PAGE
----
Ocean waves crash in a storm with dark clouds in the background.

Winds, waves, and extreme weather

Across the MaPP region, increasing intensity and frequency of storms is likely to increase inundation risk (flooding) and erosion risk to marine infrastructure, especially for low lying communities [109]. Properties along the coast also will experience increased risk of wave damage, which is associated with coastal erosion. It is highly likely that climate changes, especially during El Niño events, will lead to high coastal erosion across the entire eastern Pacific region [109].

Extreme weather events are expected to create disruptions to marine transportation lanes, potentially lead to wave and wind damage to infrastructure and utilities, and reduce access to critical services [110]. Extreme precipitation events in particular may damage fixed coastal infrastructure such as airports (e.g. Sandspit Airport on Haida Gwaii), and ports (e.g. Port of Prince Rupert), and well as affect marine transportation lanes [74,110]. Overall, climate-related impacts to marine infrastructure are likely to be higher than anticipated, as many communities in coastal BC already have infrastructure deficits that will require increased investment [91,103]. Future winter and spring sea surface height (SSH) levels are also projected to be consistently higher, which will further exacerbate the flooding impacts of sea level rise [21]. Large peak flows and storms can interrupt delivery of goods such as fuel and food to remote places. On the other hand, climate change may also offer some opportunities for the marine transportation sector: longer construction seasons and reduced winter maintenance could reduce costs and increase annual operating budgets. In the longer term, increased sea levels may mean that vessels with deeper draughts will be able to enter existing ports, perhaps an opportunity for marine shipping [110].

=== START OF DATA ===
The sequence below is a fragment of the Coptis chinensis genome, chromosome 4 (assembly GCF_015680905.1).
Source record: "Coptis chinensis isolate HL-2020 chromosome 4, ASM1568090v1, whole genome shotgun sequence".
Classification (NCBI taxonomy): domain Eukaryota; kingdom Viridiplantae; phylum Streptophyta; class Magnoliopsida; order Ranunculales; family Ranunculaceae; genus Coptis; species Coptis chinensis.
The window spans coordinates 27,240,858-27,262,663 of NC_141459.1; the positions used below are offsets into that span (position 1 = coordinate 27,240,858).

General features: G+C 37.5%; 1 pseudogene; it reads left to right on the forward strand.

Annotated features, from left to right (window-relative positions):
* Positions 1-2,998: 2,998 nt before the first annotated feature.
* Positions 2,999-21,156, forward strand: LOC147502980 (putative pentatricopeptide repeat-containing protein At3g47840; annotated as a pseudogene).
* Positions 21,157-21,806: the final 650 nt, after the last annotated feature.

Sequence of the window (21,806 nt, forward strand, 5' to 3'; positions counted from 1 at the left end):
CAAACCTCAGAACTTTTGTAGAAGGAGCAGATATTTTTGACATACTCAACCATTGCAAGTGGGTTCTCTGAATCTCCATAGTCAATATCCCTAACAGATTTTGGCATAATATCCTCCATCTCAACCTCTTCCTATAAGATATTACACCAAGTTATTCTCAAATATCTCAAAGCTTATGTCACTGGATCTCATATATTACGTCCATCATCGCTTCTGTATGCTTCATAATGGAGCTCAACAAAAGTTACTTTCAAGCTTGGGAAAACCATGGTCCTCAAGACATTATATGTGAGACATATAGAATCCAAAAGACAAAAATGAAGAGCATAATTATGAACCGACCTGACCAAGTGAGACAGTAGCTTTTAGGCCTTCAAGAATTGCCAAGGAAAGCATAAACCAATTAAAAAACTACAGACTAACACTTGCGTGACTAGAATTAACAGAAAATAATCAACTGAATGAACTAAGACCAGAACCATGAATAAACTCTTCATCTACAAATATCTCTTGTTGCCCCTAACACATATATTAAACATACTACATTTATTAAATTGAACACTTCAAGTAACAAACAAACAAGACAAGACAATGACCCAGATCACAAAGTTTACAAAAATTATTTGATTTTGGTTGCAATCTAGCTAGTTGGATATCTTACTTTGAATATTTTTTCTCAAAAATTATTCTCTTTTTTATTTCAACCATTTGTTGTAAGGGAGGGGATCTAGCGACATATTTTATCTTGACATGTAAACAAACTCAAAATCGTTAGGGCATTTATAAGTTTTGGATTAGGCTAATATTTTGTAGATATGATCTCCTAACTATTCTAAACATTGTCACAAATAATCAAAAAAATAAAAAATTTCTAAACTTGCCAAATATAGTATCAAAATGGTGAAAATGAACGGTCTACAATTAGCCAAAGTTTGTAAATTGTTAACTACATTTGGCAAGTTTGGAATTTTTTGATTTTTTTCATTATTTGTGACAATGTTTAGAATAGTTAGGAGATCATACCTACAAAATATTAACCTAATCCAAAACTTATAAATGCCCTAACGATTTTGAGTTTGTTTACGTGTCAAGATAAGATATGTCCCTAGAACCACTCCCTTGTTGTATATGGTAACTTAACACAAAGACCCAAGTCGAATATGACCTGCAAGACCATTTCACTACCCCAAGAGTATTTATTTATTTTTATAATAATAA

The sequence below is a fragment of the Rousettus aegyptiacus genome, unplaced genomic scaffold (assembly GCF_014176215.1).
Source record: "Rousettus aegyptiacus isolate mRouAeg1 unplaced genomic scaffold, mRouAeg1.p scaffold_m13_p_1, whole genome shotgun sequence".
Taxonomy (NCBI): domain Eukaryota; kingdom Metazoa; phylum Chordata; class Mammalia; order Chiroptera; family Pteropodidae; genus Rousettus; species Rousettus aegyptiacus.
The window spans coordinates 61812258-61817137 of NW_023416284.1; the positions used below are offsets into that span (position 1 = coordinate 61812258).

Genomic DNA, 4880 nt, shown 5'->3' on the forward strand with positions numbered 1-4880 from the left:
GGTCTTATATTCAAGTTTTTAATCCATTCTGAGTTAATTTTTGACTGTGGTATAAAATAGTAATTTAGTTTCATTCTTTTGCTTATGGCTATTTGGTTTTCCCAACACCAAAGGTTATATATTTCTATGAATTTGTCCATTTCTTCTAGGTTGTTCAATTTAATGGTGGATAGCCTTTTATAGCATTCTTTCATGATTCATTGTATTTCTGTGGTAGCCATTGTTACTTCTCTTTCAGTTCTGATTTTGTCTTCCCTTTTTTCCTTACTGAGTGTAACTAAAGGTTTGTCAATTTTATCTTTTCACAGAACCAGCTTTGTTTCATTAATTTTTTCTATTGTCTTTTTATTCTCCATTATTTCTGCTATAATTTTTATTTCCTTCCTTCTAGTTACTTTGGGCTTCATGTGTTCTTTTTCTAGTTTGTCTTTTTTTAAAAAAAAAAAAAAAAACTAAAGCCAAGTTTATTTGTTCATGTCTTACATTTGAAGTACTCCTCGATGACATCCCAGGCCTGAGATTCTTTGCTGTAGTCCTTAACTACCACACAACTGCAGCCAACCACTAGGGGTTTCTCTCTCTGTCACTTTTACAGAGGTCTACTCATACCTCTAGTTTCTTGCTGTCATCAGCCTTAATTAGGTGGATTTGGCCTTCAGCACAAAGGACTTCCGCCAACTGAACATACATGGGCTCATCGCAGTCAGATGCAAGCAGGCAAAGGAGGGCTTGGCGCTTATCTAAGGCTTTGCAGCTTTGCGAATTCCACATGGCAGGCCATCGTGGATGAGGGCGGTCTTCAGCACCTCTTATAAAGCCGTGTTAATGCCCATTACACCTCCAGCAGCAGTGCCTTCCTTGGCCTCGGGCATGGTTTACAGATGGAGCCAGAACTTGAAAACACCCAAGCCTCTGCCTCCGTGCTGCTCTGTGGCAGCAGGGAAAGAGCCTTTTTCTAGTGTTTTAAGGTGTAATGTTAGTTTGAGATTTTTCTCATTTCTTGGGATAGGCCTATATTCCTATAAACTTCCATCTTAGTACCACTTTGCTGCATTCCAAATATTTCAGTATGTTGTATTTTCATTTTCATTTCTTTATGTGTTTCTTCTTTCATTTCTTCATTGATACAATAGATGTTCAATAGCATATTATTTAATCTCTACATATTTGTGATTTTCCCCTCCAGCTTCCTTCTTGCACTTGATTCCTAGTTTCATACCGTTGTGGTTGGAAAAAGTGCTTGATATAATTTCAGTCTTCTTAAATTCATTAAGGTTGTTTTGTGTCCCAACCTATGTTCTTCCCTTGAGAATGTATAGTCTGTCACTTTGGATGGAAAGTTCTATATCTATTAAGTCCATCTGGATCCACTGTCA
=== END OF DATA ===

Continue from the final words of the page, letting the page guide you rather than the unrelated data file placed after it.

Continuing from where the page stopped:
Ocean waves crash in a storm with dark clouds in the background.
Photo by Barb Dining.
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